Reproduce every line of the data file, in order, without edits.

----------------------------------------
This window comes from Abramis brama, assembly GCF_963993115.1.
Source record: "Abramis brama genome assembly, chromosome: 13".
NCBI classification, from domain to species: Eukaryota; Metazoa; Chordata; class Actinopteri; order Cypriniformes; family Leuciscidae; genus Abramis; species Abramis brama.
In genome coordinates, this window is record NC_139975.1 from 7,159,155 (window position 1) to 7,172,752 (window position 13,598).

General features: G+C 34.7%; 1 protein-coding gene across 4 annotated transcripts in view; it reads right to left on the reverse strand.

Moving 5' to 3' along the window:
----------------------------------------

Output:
This window comes from Abramis brama, assembly GCF_963993115.1.
Source record: "Abramis brama genome assembly, chromosome: 13".
NCBI classification, from domain to species: Eukaryota; Metazoa; Chordata; class Actinopteri; order Cypriniformes; family Leuciscidae; genus Abramis; species Abramis brama.
In genome coordinates, this window is record NC_139975.1 from 7,159,155 (window position 1) to 7,172,752 (window position 13,598).

General features: G+C 34.7%; 1 protein-coding gene across 4 annotated transcripts in view; it reads right to left on the reverse strand.

Moving 5' to 3' along the window: